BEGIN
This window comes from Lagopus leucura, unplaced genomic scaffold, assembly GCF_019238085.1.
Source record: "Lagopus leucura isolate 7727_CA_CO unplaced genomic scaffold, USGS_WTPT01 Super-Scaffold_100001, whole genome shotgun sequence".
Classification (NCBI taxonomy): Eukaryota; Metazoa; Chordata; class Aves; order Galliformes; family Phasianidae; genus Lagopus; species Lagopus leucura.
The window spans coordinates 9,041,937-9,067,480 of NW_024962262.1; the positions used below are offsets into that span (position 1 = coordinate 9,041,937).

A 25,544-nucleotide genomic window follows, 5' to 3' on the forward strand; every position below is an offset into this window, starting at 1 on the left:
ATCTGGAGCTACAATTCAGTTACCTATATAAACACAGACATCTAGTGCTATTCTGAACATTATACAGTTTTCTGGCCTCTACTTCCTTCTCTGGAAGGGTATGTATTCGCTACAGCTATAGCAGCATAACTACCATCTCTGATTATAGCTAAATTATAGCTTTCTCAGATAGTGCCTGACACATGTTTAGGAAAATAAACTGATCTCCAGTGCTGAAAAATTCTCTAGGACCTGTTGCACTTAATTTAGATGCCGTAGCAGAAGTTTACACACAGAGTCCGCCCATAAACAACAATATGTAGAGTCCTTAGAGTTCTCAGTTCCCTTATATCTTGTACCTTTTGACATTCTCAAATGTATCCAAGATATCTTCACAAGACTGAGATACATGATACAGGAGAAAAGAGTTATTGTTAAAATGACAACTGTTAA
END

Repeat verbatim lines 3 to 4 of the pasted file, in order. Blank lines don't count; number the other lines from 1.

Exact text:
Classification (NCBI taxonomy): Eukaryota; Metazoa; Chordata; class Aves; order Galliformes; family Phasianidae; genus Lagopus; species Lagopus leucura.
The window spans coordinates 9,041,937-9,067,480 of NW_024962262.1; the positions used below are offsets into that span (position 1 = coordinate 9,041,937).